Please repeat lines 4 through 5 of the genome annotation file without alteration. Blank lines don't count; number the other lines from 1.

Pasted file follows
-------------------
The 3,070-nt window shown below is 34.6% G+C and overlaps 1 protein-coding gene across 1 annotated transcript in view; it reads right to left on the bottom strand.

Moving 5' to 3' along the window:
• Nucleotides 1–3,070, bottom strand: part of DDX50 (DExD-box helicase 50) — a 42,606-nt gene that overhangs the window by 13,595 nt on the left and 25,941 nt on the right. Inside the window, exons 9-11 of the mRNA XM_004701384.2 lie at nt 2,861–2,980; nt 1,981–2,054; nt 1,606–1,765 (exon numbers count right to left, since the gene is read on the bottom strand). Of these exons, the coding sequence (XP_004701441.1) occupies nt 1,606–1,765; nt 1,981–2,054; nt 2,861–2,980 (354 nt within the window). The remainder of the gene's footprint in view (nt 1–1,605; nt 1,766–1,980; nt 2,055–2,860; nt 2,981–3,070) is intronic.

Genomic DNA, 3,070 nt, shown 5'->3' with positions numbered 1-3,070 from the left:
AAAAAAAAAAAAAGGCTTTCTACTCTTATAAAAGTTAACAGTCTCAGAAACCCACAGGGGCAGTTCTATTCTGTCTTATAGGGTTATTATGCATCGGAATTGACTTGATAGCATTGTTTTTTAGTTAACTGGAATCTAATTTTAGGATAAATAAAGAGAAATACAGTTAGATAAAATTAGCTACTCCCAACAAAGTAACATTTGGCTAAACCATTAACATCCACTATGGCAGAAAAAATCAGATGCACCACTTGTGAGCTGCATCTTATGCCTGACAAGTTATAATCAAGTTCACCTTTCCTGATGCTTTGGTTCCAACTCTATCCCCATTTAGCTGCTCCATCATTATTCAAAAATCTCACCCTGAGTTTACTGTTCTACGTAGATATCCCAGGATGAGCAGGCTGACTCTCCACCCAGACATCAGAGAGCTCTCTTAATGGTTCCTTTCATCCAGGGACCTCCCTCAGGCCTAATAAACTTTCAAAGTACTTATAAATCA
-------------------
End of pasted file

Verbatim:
Genomic DNA, 3,070 nt, shown 5'->3' with positions numbered 1-3,070 from the left:
AAAAAAAAAAAAAGGCTTTCTACTCTTATAAAAGTTAACAGTCTCAGAAACCCACAGGGGCAGTTCTATTCTGTCTTATAGGGTTATTATGCATCGGAATTGACTTGATAGCATTGTTTTTTAGTTAACTGGAATCTAATTTTAGGATAAATAAAGAGAAATACAGTTAGATAAAATTAGCTACTCCCAACAAAGTAACATTTGGCTAAACCATTAACATCCACTATGGCAGAAAAAATCAGATGCACCACTTGTGAGCTGCATCTTATGCCTGACAAGTTATAATCAAGTTCACCTTTCCTGATGCTTTGGTTCCAACTCTATCCCCATTTAGCTGCTCCATCATTATTCAAAAATCTCACCCTGAGTTTACTGTTCTACGTAGATATCCCAGGATGAGCAGGCTGACTCTCCACCCAGACATCAGAGAGCTCTCTTAATGGTTCCTTTCATCCAGGGACCTCCCTCAGGCCTAATAAACTTTCAAAGTACTTATAAATCA